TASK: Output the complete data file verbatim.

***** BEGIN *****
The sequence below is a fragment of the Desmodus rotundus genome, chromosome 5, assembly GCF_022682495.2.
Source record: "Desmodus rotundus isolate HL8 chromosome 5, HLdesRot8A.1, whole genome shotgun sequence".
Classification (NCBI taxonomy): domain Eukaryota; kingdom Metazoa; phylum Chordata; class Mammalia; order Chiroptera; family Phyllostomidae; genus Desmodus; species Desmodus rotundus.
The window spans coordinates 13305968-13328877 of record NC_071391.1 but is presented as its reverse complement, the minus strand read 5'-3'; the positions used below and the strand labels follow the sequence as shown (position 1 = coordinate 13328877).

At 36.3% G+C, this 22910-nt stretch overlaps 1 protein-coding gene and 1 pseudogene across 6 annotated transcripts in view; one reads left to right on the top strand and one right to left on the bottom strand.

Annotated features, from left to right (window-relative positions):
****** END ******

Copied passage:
The sequence below is a fragment of the Desmodus rotundus genome, chromosome 5, assembly GCF_022682495.2.
Source record: "Desmodus rotundus isolate HL8 chromosome 5, HLdesRot8A.1, whole genome shotgun sequence".
Classification (NCBI taxonomy): domain Eukaryota; kingdom Metazoa; phylum Chordata; class Mammalia; order Chiroptera; family Phyllostomidae; genus Desmodus; species Desmodus rotundus.
The window spans coordinates 13305968-13328877 of record NC_071391.1 but is presented as its reverse complement, the minus strand read 5'-3'; the positions used below and the strand labels follow the sequence as shown (position 1 = coordinate 13328877).

At 36.3% G+C, this 22910-nt stretch overlaps 1 protein-coding gene and 1 pseudogene across 6 annotated transcripts in view; one reads left to right on the top strand and one right to left on the bottom strand.

Annotated features, from left to right (window-relative positions):